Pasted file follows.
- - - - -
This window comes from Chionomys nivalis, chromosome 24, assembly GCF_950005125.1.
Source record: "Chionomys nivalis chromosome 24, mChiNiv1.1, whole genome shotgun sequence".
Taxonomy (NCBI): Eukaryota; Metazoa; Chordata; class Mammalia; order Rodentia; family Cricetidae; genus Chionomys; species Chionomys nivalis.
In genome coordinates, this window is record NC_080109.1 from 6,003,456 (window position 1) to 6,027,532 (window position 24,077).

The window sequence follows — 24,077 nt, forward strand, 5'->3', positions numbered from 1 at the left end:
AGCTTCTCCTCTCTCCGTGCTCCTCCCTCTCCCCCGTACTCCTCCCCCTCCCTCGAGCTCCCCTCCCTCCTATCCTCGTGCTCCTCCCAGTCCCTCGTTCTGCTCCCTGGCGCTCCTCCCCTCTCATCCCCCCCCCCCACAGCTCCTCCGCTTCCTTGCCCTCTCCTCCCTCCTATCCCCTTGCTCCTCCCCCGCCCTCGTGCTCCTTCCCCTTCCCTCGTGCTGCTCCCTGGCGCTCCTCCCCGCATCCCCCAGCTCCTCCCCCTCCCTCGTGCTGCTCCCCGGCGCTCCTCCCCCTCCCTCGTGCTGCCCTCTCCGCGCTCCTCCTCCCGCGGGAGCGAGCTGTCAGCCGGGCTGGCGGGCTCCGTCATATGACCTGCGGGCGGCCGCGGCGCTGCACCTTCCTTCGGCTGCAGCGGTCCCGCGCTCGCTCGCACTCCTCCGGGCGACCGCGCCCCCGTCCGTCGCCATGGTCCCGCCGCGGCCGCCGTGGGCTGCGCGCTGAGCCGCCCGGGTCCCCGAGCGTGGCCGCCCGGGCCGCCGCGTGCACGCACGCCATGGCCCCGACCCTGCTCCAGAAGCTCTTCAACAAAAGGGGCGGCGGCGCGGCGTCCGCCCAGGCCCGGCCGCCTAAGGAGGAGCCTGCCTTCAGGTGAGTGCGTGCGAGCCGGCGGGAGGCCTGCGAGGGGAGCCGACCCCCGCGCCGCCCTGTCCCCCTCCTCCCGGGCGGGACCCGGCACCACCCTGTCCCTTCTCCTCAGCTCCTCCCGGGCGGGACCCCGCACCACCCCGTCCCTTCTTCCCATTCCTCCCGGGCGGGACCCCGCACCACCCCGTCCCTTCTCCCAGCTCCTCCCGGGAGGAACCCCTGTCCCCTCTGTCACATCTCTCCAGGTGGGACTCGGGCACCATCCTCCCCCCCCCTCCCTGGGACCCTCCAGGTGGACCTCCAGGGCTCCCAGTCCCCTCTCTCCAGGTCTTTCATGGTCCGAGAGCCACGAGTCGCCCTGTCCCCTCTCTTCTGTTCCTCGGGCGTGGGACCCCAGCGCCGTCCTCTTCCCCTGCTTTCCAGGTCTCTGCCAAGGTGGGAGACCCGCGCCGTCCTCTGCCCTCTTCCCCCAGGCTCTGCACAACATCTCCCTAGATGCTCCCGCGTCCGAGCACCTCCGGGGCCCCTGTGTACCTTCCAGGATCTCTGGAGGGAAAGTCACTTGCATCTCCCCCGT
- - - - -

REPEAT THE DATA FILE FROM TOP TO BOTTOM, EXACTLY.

This window comes from Chionomys nivalis, chromosome 24, assembly GCF_950005125.1.
Source record: "Chionomys nivalis chromosome 24, mChiNiv1.1, whole genome shotgun sequence".
Taxonomy (NCBI): Eukaryota; Metazoa; Chordata; class Mammalia; order Rodentia; family Cricetidae; genus Chionomys; species Chionomys nivalis.
In genome coordinates, this window is record NC_080109.1 from 6,003,456 (window position 1) to 6,027,532 (window position 24,077).

The window sequence follows — 24,077 nt, forward strand, 5'->3', positions numbered from 1 at the left end:
AGCTTCTCCTCTCTCCGTGCTCCTCCCTCTCCCCCGTACTCCTCCCCCTCCCTCGAGCTCCCCTCCCTCCTATCCTCGTGCTCCTCCCAGTCCCTCGTTCTGCTCCCTGGCGCTCCTCCCCTCTCATCCCCCCCCCCCACAGCTCCTCCGCTTCCTTGCCCTCTCCTCCCTCCTATCCCCTTGCTCCTCCCCCGCCCTCGTGCTCCTTCCCCTTCCCTCGTGCTGCTCCCTGGCGCTCCTCCCCGCATCCCCCAGCTCCTCCCCCTCCCTCGTGCTGCTCCCCGGCGCTCCTCCCCCTCCCTCGTGCTGCCCTCTCCGCGCTCCTCCTCCCGCGGGAGCGAGCTGTCAGCCGGGCTGGCGGGCTCCGTCATATGACCTGCGGGCGGCCGCGGCGCTGCACCTTCCTTCGGCTGCAGCGGTCCCGCGCTCGCTCGCACTCCTCCGGGCGACCGCGCCCCCGTCCGTCGCCATGGTCCCGCCGCGGCCGCCGTGGGCTGCGCGCTGAGCCGCCCGGGTCCCCGAGCGTGGCCGCCCGGGCCGCCGCGTGCACGCACGCCATGGCCCCGACCCTGCTCCAGAAGCTCTTCAACAAAAGGGGCGGCGGCGCGGCGTCCGCCCAGGCCCGGCCGCCTAAGGAGGAGCCTGCCTTCAGGTGAGTGCGTGCGAGCCGGCGGGAGGCCTGCGAGGGGAGCCGACCCCCGCGCCGCCCTGTCCCCCTCCTCCCGGGCGGGACCCGGCACCACCCTGTCCCTTCTCCTCAGCTCCTCCCGGGCGGGACCCCGCACCACCCCGTCCCTTCTTCCCATTCCTCCCGGGCGGGACCCCGCACCACCCCGTCCCTTCTCCCAGCTCCTCCCGGGAGGAACCCCTGTCCCCTCTGTCACATCTCTCCAGGTGGGACTCGGGCACCATCCTCCCCCCCCCTCCCTGGGACCCTCCAGGTGGACCTCCAGGGCTCCCAGTCCCCTCTCTCCAGGTCTTTCATGGTCCGAGAGCCACGAGTCGCCCTGTCCCCTCTCTTCTGTTCCTCGGGCGTGGGACCCCAGCGCCGTCCTCTTCCCCTGCTTTCCAGGTCTCTGCCAAGGTGGGAGACCCGCGCCGTCCTCTGCCCTCTTCCCCCAGGCTCTGCACAACATCTCCCTAGATGCTCCCGCGTCCGAGCACCTCCGGGGCCCCTGTGTACCTTCCAGGATCTCTGGAGGGAAAGTCACTTGCATCTCCCCCGT